Moderator: For our last question, we'll go to Kristin from the Staten Island Advance.
Question: Good morning, Mr. Mayor, how are you?
Mayor: Good Kristin. How you doing?
Question: I'm good, I'm good. Just a comment before my question, I will add that my daughter got tested at school yesterday and I had her results in my email inbox this morning. So, very impressed.
Mayor: Alright, that's – Kristin, we like hearing when the system is working. So, thank you for that update. I appreciate that a lot.
Question: Yeah, you're welcome. So, you know, yesterday, the Governor said he is going to leave the decision to local governments about when to start scheduling appointments for people with comorbidities, as well as what validation those people might need to show. Have you decided when appointments can begin and what validation those residents will need, or are you going to go with his recommendations of February 14 and a doctor's note or other medical credentials?
Mayor: Yeah, I'll turn to Dr. Chokshi for details, but look, I'm someone who believes it’s very important to reach everyone in need. There are so many people who have those pre-existing conditions who are just scared to death right now, and again, even a first vaccination is going to mean so much to them. I keep coming back to the point, we need the freedom to vaccinate. That means the federal government, state government giving us the ability to use second doses as first doses. So, we can reach a lot more people and we clearly need a hell of a lot more supply because right now so many people want and need the vaccination and we could be doing that for them, if we would just get the supply we need. So, that's just a bigger frame, but in terms of the approach we're going to take, the verification of people's situation, which has to be done the right way. I'm a big believer in making sure verification is effective out of fairness to everyone. Dr. Chokshi, you want to speak to that?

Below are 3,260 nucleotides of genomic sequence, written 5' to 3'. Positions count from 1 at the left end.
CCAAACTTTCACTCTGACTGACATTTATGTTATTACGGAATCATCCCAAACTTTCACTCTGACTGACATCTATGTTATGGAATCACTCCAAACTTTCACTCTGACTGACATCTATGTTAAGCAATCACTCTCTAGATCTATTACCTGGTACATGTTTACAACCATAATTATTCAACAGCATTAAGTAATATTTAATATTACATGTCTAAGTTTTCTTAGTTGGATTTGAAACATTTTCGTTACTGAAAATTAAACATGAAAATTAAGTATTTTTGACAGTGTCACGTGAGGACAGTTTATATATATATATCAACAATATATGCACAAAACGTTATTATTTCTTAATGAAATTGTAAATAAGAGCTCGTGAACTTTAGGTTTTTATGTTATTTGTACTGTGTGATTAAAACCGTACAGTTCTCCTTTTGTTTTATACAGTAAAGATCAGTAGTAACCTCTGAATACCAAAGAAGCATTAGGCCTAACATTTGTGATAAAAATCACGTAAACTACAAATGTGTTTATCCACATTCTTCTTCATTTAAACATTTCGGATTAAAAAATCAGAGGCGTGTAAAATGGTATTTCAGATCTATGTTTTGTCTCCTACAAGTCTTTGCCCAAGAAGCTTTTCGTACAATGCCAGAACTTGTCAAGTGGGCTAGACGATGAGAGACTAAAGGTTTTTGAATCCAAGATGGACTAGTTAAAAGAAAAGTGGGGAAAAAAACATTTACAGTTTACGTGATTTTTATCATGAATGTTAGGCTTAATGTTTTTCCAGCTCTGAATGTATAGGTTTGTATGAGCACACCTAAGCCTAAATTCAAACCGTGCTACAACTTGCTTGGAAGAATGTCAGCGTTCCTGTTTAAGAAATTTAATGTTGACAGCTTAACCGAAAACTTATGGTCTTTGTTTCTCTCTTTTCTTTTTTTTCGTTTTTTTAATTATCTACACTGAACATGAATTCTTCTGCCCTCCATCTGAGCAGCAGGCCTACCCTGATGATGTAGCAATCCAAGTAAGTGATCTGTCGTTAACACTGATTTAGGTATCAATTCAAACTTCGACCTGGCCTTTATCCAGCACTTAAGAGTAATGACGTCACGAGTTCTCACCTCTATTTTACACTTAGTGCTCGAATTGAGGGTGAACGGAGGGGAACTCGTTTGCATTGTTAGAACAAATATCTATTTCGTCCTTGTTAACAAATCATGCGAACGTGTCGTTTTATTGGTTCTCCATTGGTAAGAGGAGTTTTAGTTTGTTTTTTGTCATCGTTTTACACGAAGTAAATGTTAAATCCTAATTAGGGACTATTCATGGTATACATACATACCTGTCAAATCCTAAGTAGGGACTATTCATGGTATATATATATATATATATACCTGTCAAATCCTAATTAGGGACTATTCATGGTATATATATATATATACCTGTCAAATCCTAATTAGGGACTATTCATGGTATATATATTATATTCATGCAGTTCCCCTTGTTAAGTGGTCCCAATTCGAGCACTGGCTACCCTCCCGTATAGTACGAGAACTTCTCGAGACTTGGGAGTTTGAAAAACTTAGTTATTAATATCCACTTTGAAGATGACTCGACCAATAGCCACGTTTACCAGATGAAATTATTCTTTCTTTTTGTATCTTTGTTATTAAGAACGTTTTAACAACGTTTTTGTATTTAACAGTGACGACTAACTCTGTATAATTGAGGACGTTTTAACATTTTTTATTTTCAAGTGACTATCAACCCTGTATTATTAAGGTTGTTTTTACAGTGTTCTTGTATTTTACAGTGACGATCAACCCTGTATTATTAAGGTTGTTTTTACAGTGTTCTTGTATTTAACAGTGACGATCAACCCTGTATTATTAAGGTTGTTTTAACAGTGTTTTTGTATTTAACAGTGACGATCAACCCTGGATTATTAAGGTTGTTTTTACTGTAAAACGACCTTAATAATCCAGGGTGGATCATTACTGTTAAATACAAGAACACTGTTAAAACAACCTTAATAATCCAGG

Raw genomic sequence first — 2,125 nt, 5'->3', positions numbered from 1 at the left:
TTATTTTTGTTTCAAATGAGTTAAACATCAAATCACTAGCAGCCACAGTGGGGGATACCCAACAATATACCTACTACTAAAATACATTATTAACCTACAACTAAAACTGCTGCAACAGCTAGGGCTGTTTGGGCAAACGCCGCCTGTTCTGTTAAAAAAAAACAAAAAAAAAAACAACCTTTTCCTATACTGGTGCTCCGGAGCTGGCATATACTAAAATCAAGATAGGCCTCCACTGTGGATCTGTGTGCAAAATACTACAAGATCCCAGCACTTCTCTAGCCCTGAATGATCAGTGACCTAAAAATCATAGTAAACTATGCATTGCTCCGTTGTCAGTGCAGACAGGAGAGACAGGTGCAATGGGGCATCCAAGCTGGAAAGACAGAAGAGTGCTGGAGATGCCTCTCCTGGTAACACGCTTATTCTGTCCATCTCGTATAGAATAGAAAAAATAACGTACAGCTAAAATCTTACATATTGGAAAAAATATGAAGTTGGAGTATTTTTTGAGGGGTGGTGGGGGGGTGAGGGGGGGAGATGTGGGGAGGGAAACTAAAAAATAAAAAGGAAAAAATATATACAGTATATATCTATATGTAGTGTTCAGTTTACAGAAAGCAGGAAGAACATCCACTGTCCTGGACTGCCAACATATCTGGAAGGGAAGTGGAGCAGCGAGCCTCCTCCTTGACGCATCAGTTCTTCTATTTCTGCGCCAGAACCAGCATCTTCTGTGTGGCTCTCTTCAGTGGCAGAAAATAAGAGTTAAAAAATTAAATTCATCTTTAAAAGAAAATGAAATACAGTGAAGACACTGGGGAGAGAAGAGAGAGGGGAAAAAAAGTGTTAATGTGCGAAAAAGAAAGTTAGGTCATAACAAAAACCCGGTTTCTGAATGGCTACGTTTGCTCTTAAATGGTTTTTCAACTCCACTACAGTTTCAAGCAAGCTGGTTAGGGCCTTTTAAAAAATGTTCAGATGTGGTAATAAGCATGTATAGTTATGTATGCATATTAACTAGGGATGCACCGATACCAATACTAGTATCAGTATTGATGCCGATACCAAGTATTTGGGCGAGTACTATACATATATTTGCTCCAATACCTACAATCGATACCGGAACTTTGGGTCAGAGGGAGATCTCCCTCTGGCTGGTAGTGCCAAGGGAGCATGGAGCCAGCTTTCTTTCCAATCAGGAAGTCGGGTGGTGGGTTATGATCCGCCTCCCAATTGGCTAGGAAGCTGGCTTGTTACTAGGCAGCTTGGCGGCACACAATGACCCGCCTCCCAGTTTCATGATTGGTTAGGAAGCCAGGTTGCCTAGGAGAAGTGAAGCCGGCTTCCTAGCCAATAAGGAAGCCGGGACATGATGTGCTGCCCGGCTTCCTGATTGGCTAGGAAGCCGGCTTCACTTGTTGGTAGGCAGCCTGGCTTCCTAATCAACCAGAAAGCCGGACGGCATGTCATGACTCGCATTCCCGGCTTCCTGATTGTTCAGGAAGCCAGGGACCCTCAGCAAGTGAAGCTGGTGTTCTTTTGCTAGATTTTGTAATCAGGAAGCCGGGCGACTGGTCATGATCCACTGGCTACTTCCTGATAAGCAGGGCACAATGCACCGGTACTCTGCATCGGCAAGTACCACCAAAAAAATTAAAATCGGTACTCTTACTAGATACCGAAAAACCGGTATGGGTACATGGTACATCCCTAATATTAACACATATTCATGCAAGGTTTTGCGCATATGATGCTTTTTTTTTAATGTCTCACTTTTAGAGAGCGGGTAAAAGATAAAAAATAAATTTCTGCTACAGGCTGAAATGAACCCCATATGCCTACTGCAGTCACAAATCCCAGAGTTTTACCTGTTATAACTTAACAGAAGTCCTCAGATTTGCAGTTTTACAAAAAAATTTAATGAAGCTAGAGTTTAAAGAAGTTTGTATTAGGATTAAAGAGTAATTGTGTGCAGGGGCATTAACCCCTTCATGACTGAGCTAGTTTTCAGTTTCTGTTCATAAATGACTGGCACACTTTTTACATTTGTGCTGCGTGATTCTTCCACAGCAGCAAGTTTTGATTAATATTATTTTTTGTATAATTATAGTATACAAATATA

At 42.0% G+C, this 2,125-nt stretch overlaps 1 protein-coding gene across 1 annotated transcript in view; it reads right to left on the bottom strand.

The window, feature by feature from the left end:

Commissioner Chokshi: Yes, sir. Thank you, and I'm also heartened that so many people with underlying health conditions will get this additional layer of protection as well. Appointments for them will start on February 15th. So, that's next Monday, and with respect to the verification, there are a few different means by which that eligibility verification will happen. Number one is if they have a piece of medical documentation that lays out exactly what that underlying health condition is, number two could be a letter or a note from one's physician, and number three is an attestation specifically designating that that person has one of the underlying health conditions that makes them eligible. So, we both want to make sure that people are indeed eligible when they do get the vaccination. But we also want to give them some options with respect to demonstrating that eligibility.
Mayor: Thank you. Go ahead, Kristin.
Question: Thank you, and you know, I hate to play the “Forgotten Borough” card, but Yankee stadium is open, Citi Field is opening this week. What about Empire Outlets?
Mayor: Yes, we're going to be announcing the schedule there. It's the same underlying problem. We would have been up and running already if we had supply and it's really distressing. But I want to get Empire Outlets going. I want to get it to 24/7 basis. I want to get an ample supply – people of Staten Island need it, and we'll have an announcement on that very soon.
Everyone, look, as we conclude today, you're hearing the building blocks of how we recover. We talked about creating more affordable housing, making sure people could continue to live in the city with the housing they deserve – quality, affordable housing. Creating jobs in the process of building that affordable housing in 2021. We talked about how to make this a city that's going to be clean and safe environmentally, as well as all the other ways that we have to make this city work for everyone. We talked about how to make this a city where people can feel there's fairness and justice. This is the vision of recovery for all of us. This'll be the work in 2021, and you're going to see before your eyes, this city coming back strong and people not only staying here, people coming here from other places as they have for generations, because there's no place like New York City. We're going to prove it again in 2021. Thank you, everybody.